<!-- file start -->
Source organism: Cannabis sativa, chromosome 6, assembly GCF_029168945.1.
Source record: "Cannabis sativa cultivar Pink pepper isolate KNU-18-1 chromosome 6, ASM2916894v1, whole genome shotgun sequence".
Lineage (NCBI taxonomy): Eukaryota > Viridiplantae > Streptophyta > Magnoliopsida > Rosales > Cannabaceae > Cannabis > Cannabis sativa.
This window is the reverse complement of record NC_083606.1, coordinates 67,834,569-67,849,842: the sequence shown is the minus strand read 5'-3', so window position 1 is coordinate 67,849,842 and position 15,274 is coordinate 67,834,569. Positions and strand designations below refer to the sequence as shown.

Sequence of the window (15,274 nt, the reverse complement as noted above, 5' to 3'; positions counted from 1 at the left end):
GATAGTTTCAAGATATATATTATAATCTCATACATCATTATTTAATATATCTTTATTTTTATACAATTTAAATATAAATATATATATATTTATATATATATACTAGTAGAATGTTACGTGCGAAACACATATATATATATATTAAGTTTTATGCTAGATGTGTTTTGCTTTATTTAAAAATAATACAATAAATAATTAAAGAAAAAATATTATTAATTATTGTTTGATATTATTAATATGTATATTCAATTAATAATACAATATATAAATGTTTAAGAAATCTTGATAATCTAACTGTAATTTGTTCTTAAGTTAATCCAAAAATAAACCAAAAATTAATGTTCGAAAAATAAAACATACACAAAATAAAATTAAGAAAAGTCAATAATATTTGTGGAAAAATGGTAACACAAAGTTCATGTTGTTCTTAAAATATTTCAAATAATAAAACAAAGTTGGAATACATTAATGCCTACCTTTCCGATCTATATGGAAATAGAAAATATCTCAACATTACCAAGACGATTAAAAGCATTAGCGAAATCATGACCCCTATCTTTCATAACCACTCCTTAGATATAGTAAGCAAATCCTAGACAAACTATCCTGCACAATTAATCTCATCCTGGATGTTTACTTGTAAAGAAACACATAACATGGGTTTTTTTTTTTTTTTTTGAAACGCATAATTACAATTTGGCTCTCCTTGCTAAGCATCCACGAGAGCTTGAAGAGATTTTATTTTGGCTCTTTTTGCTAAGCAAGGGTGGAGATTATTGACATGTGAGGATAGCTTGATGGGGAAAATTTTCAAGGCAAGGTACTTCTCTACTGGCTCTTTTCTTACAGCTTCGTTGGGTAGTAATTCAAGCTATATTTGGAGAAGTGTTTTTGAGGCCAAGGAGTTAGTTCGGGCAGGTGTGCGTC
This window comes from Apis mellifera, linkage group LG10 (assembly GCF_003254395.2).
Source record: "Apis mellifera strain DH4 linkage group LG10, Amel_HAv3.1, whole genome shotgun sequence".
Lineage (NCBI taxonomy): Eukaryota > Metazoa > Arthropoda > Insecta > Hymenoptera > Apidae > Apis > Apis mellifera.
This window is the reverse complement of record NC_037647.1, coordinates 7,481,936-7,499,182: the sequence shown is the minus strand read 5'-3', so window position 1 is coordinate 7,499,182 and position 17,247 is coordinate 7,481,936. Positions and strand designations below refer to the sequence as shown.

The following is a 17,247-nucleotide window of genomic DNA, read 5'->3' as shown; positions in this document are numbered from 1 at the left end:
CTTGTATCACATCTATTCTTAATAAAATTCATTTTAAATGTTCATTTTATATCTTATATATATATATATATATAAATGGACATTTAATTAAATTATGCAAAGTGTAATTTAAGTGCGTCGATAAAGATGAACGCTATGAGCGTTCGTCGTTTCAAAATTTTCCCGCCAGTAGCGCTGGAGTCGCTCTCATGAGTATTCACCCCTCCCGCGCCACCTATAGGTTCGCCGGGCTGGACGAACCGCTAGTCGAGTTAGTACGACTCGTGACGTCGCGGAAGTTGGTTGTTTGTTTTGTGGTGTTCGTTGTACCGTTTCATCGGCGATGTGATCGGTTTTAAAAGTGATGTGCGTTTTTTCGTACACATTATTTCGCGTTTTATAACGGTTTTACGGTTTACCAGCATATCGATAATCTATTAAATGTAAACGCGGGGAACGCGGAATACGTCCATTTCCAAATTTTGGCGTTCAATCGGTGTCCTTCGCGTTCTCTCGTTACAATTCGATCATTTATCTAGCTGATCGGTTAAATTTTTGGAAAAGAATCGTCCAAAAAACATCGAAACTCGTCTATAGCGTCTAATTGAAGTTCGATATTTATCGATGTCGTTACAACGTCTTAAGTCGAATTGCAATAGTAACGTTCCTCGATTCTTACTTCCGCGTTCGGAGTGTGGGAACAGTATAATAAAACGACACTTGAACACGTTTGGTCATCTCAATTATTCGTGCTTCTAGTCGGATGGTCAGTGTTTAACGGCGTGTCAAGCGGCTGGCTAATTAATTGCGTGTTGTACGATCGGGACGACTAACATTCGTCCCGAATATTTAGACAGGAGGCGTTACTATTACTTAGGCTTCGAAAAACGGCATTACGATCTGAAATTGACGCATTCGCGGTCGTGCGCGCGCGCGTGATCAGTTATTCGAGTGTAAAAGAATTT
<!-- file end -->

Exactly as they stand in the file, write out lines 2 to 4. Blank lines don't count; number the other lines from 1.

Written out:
Source record: "Cannabis sativa cultivar Pink pepper isolate KNU-18-1 chromosome 6, ASM2916894v1, whole genome shotgun sequence".
Lineage (NCBI taxonomy): Eukaryota > Viridiplantae > Streptophyta > Magnoliopsida > Rosales > Cannabaceae > Cannabis > Cannabis sativa.
This window is the reverse complement of record NC_083606.1, coordinates 67,834,569-67,849,842: the sequence shown is the minus strand read 5'-3', so window position 1 is coordinate 67,849,842 and position 15,274 is coordinate 67,834,569. Positions and strand designations below refer to the sequence as shown.